By Cherise (LaPine) Threewitt '04
"For some reason, I felt most comfortable when there were 500 people staring and laughing at me, stuff that would make an average kid sick to their stomach," says Julia Colasanti. This senior has earned a reputation on campus for her ability to light up a room, whether the audience is her volleyball teammates or total strangers.
Colasanti, a native of Northville, MI, chose St. Mike's because of its environmental science program, volleyball, and its proximity to Bentley University, her sister's school. Colasanti says her family has always supported her various pursuits.
"My family is far from perfect, but we always find a way to laugh at our flaws and get through the tough times," says Colasanti. "[People] in my family, even my grandmas, are always ready with a witty one-liner on the tip of their tongue, so you need to be funny just to keep up."
As a child, Colasanti developed a serious interest in theatre; in high school, her focus shifted to volleyball.
"Ironically, it was my senior volleyball banquet that got me back into performing and comedy," explains Colasanti. "I procrastinated writing a captain's speech for the banquet, but somehow, I cranked out a hilarious speech right before I walked out the door. Afterwards, one of my coaches told me that I had great timing and I should do comedy, so I did."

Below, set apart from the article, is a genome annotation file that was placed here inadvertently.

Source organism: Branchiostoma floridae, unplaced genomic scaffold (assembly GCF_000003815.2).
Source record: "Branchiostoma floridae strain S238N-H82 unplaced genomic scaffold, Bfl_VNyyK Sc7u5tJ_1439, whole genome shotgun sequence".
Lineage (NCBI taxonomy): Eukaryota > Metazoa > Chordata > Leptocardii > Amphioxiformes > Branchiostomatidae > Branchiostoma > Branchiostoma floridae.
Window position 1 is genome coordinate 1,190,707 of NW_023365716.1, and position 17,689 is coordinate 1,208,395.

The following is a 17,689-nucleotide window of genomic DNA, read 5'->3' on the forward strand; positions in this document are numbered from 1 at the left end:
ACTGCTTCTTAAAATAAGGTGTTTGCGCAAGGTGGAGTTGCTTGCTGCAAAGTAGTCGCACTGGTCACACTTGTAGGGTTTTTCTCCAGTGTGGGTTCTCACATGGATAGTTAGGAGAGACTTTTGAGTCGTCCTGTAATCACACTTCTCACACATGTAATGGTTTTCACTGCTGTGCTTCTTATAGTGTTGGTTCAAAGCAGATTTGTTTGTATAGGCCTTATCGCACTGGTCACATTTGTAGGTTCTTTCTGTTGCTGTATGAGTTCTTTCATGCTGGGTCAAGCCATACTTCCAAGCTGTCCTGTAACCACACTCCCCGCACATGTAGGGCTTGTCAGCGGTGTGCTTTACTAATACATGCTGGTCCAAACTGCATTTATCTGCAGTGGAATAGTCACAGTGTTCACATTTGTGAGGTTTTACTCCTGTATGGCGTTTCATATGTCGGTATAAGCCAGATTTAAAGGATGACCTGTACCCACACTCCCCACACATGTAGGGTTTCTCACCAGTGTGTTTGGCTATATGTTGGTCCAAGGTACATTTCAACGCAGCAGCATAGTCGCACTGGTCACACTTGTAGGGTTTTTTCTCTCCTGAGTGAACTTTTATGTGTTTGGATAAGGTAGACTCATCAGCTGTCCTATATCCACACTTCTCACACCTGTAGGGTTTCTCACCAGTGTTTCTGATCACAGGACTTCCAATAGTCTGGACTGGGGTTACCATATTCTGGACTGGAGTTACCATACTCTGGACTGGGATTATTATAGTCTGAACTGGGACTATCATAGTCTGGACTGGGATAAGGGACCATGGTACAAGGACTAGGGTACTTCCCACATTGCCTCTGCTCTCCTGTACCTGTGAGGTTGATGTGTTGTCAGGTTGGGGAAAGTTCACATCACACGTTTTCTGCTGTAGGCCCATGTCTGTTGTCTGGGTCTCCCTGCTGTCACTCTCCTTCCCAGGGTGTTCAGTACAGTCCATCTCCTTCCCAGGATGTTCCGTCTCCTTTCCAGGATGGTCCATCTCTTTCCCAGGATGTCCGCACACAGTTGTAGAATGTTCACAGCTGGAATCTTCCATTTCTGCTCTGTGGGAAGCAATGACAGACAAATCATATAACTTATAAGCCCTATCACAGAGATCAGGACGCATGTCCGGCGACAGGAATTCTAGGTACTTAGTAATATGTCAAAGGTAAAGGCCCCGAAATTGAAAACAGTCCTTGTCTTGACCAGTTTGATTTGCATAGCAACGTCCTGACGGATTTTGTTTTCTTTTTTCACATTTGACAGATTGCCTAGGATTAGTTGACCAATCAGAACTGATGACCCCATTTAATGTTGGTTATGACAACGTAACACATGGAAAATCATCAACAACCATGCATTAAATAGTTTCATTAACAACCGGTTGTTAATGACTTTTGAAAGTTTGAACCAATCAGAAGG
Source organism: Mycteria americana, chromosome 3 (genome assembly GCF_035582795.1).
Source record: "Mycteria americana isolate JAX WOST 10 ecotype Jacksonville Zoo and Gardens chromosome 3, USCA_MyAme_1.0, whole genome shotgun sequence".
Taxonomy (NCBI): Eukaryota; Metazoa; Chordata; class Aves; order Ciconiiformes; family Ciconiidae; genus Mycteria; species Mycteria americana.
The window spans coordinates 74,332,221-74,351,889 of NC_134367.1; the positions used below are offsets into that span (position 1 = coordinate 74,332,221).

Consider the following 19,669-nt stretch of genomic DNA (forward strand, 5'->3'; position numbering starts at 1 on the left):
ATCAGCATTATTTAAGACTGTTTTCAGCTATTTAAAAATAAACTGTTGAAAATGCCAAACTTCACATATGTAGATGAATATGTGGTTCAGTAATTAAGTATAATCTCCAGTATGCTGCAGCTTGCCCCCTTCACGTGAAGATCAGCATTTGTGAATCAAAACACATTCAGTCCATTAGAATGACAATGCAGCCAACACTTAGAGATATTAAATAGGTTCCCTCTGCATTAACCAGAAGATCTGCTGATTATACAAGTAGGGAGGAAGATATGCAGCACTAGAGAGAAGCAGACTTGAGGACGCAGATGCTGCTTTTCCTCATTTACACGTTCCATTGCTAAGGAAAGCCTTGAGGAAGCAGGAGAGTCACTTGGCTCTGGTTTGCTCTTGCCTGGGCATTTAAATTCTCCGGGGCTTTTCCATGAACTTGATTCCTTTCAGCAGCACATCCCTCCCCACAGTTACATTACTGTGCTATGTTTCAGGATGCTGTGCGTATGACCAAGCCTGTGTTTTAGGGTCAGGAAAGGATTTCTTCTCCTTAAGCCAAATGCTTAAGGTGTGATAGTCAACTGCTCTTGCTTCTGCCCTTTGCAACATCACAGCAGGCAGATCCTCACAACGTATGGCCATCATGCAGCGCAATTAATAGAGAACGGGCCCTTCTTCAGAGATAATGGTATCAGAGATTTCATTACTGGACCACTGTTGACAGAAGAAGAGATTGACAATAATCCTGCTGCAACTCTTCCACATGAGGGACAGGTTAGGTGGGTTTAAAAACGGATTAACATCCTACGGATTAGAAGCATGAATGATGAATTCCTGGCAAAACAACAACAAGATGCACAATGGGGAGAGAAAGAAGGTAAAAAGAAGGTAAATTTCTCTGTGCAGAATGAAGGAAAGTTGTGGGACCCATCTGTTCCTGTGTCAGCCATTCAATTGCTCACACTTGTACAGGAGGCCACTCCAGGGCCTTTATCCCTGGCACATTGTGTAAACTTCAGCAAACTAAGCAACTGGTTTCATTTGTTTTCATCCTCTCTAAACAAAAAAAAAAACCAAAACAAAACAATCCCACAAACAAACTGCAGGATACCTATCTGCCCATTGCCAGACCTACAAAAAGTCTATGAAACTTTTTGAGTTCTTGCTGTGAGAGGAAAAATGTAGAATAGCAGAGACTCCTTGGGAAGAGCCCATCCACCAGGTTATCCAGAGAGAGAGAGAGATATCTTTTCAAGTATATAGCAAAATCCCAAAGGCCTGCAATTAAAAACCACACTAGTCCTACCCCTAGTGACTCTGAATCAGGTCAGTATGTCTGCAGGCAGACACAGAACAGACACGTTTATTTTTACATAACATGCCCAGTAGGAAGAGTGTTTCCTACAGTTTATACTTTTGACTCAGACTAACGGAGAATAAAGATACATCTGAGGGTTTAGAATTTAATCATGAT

When Colasanti first arrived at St. Mike's, she felt that she'd found her place, which she calls "the happiest school in America." She loved the small campus, tight-knit community, and mountain scenery.
Colasanti couldn't dabble in open mic nights in high school simply because clubs don't admit minors, but an open mic night at the Dion Student Center, with encouragement from her teammates, got her hooked.
Now she enjoys performing in front of friends and family when she visits home, and finds inspiration in her hobbies' similarities.
"Being on the court during a volleyball game and being on stage at a comedy club might seem different, but for me, they feel the same," she explains. "Both are places where I can free my mind and forget about everything going on in my crazy life. A lot of comedians you see at open mic nights don't take comedy seriously because it's supposed to make people laugh, but the best comedians are the serious ones. It takes a lot of work and time to craft a joke."
After graduation, Colasanti plans to return to the Midwest, with her sights set on Chicago. It's a great city for aspiring journalists (another area of Colasanti's studies) and a haven for comedic talent.
"I would love to get to the point where I can use comedy as my main source of income and travel around performing," says Colasanti. "It's a difficult industry to break into, but so is college volleyball when you're 5'2" like me. If I focus enough and work hard enough, I really do think I can make something of it."